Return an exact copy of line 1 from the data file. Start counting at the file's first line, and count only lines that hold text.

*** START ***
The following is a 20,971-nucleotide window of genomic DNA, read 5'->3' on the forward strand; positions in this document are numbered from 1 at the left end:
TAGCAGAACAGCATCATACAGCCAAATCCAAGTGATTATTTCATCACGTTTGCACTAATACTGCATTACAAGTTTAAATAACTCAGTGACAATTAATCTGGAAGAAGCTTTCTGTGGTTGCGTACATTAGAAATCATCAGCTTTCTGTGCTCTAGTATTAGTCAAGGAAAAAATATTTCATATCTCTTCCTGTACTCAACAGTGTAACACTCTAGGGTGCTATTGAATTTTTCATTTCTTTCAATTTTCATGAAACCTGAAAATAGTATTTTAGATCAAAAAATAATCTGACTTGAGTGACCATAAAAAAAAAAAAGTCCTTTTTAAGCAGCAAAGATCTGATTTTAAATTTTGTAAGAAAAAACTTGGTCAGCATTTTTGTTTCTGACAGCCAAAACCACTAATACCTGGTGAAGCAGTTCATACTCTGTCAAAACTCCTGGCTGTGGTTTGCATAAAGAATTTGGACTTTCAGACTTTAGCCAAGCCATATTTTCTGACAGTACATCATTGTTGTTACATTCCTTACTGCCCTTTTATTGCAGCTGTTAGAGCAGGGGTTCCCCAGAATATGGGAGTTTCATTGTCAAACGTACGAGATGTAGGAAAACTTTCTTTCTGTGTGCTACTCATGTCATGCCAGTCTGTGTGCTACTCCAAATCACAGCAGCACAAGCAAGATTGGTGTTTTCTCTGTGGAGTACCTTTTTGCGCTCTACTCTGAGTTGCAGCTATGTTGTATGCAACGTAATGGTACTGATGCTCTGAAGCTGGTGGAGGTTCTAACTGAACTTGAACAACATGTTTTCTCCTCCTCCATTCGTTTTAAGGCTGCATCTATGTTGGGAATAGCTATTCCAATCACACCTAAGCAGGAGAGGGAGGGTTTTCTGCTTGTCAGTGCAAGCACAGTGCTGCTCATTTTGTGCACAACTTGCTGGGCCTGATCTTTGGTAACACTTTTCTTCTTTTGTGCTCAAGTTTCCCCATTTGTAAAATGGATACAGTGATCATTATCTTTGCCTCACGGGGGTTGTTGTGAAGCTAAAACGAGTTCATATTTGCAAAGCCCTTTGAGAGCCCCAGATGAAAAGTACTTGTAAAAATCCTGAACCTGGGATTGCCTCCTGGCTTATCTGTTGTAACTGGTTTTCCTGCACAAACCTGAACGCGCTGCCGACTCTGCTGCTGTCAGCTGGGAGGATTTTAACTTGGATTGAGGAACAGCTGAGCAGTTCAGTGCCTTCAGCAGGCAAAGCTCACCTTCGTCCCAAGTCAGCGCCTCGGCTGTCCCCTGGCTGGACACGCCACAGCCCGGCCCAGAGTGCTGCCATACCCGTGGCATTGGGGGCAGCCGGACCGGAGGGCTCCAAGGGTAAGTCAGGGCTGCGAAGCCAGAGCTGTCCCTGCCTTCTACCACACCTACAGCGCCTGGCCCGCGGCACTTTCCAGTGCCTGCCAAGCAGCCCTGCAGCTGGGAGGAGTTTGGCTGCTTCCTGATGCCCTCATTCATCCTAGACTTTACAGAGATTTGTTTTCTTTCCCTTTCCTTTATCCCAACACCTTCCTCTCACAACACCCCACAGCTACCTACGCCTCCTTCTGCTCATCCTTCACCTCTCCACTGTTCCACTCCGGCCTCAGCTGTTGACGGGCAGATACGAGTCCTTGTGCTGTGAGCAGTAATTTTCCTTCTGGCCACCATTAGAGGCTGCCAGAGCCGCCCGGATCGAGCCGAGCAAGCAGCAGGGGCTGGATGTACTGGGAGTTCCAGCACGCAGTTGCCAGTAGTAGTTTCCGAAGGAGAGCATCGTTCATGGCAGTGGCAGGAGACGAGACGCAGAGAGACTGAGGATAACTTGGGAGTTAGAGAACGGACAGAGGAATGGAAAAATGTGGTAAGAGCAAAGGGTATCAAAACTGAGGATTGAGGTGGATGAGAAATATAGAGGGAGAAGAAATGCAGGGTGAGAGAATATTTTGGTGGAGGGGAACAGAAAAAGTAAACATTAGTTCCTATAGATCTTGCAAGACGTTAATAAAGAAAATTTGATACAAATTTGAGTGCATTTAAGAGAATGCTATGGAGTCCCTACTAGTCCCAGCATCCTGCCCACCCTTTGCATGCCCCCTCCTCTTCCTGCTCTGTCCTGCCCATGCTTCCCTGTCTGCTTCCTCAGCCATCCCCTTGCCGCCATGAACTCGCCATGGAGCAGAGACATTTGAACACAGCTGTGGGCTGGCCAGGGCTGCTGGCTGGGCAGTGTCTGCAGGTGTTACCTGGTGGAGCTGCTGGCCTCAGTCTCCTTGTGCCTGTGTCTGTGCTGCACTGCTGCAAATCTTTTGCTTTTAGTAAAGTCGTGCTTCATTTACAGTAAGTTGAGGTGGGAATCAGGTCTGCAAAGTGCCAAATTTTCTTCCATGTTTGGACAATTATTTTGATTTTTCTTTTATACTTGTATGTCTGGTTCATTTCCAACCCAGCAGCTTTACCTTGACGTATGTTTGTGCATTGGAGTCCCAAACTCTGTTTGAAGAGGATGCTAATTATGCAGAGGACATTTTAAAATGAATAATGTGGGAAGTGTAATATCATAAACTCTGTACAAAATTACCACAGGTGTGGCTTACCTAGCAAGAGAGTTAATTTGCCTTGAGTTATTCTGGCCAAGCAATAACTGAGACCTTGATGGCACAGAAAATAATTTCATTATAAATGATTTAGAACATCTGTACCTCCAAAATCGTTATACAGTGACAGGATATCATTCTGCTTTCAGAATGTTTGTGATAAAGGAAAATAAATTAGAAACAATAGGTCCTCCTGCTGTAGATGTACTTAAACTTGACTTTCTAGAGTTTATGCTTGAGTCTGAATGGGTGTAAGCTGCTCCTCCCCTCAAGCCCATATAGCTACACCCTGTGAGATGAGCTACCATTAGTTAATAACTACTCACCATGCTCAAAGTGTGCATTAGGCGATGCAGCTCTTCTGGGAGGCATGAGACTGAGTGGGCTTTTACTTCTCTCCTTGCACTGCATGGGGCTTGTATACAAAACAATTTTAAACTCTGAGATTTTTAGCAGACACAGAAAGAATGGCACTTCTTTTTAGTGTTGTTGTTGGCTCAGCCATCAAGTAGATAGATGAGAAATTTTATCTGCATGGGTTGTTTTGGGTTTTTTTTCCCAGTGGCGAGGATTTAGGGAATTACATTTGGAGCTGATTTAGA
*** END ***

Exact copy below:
The following is a 20,971-nucleotide window of genomic DNA, read 5'->3' on the forward strand; positions in this document are numbered from 1 at the left end: